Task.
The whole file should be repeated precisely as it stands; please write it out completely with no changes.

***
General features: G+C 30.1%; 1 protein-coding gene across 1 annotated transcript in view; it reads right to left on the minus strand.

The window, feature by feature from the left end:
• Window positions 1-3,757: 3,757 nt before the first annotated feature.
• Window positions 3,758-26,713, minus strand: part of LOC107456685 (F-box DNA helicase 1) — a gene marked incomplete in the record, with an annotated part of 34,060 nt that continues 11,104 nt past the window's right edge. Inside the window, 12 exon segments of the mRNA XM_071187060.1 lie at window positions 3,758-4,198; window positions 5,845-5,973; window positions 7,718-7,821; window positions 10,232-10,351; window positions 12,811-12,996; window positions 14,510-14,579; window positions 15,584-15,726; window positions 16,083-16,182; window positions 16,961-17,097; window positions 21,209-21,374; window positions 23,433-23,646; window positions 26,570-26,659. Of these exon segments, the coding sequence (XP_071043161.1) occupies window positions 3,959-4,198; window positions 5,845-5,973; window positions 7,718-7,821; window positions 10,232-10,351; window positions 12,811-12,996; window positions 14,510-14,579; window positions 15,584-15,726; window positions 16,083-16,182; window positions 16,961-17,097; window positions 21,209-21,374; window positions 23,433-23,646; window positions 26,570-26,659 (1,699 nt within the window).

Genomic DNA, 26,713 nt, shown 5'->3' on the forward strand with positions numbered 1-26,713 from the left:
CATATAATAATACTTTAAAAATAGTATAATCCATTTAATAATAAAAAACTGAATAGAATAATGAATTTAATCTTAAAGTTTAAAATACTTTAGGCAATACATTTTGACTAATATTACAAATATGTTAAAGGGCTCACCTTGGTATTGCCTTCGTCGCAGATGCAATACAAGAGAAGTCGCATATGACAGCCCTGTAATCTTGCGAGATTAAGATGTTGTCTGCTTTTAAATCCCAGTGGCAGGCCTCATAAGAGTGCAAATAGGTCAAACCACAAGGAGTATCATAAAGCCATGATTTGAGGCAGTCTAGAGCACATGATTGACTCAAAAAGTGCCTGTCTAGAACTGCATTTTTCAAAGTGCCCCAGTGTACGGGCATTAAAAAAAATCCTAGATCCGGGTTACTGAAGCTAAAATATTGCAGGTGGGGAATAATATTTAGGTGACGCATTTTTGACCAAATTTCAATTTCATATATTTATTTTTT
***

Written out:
General features: G+C 30.1%; 1 protein-coding gene across 1 annotated transcript in view; it reads right to left on the minus strand.

The window, feature by feature from the left end:
• Window positions 1-3,757: 3,757 nt before the first annotated feature.
• Window positions 3,758-26,713, minus strand: part of LOC107456685 (F-box DNA helicase 1) — a gene marked incomplete in the record, with an annotated part of 34,060 nt that continues 11,104 nt past the window's right edge. Inside the window, 12 exon segments of the mRNA XM_071187060.1 lie at window positions 3,758-4,198; window positions 5,845-5,973; window positions 7,718-7,821; window positions 10,232-10,351; window positions 12,811-12,996; window positions 14,510-14,579; window positions 15,584-15,726; window positions 16,083-16,182; window positions 16,961-17,097; window positions 21,209-21,374; window positions 23,433-23,646; window positions 26,570-26,659. Of these exon segments, the coding sequence (XP_071043161.1) occupies window positions 3,959-4,198; window positions 5,845-5,973; window positions 7,718-7,821; window positions 10,232-10,351; window positions 12,811-12,996; window positions 14,510-14,579; window positions 15,584-15,726; window positions 16,083-16,182; window positions 16,961-17,097; window positions 21,209-21,374; window positions 23,433-23,646; window positions 26,570-26,659 (1,699 nt within the window).

Genomic DNA, 26,713 nt, shown 5'->3' on the forward strand with positions numbered 1-26,713 from the left:
CATATAATAATACTTTAAAAATAGTATAATCCATTTAATAATAAAAAACTGAATAGAATAATGAATTTAATCTTAAAGTTTAAAATACTTTAGGCAATACATTTTGACTAATATTACAAATATGTTAAAGGGCTCACCTTGGTATTGCCTTCGTCGCAGATGCAATACAAGAGAAGTCGCATATGACAGCCCTGTAATCTTGCGAGATTAAGATGTTGTCTGCTTTTAAATCCCAGTGGCAGGCCTCATAAGAGTGCAAATAGGTCAAACCACAAGGAGTATCATAAAGCCATGATTTGAGGCAGTCTAGAGCACATGATTGACTCAAAAAGTGCCTGTCTAGAACTGCATTTTTCAAAGTGCCCCAGTGTACGGGCATTAAAAAAAATCCTAGATCCGGGTTACTGAAGCTAAAATATTGCAGGTGGGGAATAATATTTAGGTGACGCATTTTTGACCAAATTTCAATTTCATATATTTATTTTTT